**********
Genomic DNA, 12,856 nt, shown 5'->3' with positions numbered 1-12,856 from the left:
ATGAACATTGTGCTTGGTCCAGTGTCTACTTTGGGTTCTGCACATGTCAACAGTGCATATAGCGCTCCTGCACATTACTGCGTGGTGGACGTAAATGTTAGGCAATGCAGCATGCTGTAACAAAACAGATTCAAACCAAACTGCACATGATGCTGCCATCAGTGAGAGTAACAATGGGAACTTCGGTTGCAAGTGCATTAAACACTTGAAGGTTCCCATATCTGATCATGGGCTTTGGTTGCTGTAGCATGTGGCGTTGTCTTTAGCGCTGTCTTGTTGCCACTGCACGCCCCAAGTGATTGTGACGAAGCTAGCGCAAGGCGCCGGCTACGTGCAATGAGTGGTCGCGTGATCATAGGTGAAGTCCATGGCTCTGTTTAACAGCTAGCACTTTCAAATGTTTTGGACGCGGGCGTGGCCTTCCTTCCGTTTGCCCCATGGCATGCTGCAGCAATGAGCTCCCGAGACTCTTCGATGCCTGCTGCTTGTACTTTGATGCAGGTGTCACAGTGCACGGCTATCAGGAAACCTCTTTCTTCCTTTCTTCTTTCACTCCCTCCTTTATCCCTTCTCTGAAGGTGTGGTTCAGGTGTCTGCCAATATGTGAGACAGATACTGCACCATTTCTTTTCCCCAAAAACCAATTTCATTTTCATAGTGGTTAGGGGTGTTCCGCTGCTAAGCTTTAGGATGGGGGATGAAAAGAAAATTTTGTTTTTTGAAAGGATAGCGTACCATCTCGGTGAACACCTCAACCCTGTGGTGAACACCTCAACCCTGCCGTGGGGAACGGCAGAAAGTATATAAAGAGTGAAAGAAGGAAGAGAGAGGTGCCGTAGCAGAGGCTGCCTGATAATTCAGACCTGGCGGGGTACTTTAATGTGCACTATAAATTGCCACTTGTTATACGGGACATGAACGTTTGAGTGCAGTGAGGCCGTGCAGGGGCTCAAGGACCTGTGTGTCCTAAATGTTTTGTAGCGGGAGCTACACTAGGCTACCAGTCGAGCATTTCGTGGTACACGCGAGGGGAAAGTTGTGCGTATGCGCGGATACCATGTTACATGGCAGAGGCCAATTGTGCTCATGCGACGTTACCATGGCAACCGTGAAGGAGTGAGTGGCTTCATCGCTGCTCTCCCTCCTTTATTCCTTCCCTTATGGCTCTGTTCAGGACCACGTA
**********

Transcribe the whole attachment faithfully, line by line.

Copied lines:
Genomic DNA, 12,856 nt, shown 5'->3' with positions numbered 1-12,856 from the left:
ATGAACATTGTGCTTGGTCCAGTGTCTACTTTGGGTTCTGCACATGTCAACAGTGCATATAGCGCTCCTGCACATTACTGCGTGGTGGACGTAAATGTTAGGCAATGCAGCATGCTGTAACAAAACAGATTCAAACCAAACTGCACATGATGCTGCCATCAGTGAGAGTAACAATGGGAACTTCGGTTGCAAGTGCATTAAACACTTGAAGGTTCCCATATCTGATCATGGGCTTTGGTTGCTGTAGCATGTGGCGTTGTCTTTAGCGCTGTCTTGTTGCCACTGCACGCCCCAAGTGATTGTGACGAAGCTAGCGCAAGGCGCCGGCTACGTGCAATGAGTGGTCGCGTGATCATAGGTGAAGTCCATGGCTCTGTTTAACAGCTAGCACTTTCAAATGTTTTGGACGCGGGCGTGGCCTTCCTTCCGTTTGCCCCATGGCATGCTGCAGCAATGAGCTCCCGAGACTCTTCGATGCCTGCTGCTTGTACTTTGATGCAGGTGTCACAGTGCACGGCTATCAGGAAACCTCTTTCTTCCTTTCTTCTTTCACTCCCTCCTTTATCCCTTCTCTGAAGGTGTGGTTCAGGTGTCTGCCAATATGTGAGACAGATACTGCACCATTTCTTTTCCCCAAAAACCAATTTCATTTTCATAGTGGTTAGGGGTGTTCCGCTGCTAAGCTTTAGGATGGGGGATGAAAAGAAAATTTTGTTTTTTGAAAGGATAGCGTACCATCTCGGTGAACACCTCAACCCTGTGGTGAACACCTCAACCCTGCCGTGGGGAACGGCAGAAAGTATATAAAGAGTGAAAGAAGGAAGAGAGAGGTGCCGTAGCAGAGGCTGCCTGATAATTCAGACCTGGCGGGGTACTTTAATGTGCACTATAAATTGCCACTTGTTATACGGGACATGAACGTTTGAGTGCAGTGAGGCCGTGCAGGGGCTCAAGGACCTGTGTGTCCTAAATGTTTTGTAGCGGGAGCTACACTAGGCTACCAGTCGAGCATTTCGTGGTACACGCGAGGGGAAAGTTGTGCGTATGCGCGGATACCATGTTACATGGCAGAGGCCAATTGTGCTCATGCGACGTTACCATGGCAACCGTGAAGGAGTGAGTGGCTTCATCGCTGCTCTCCCTCCTTTATTCCTTCCCTTATGGCTCTGTTCAGGACCACGTA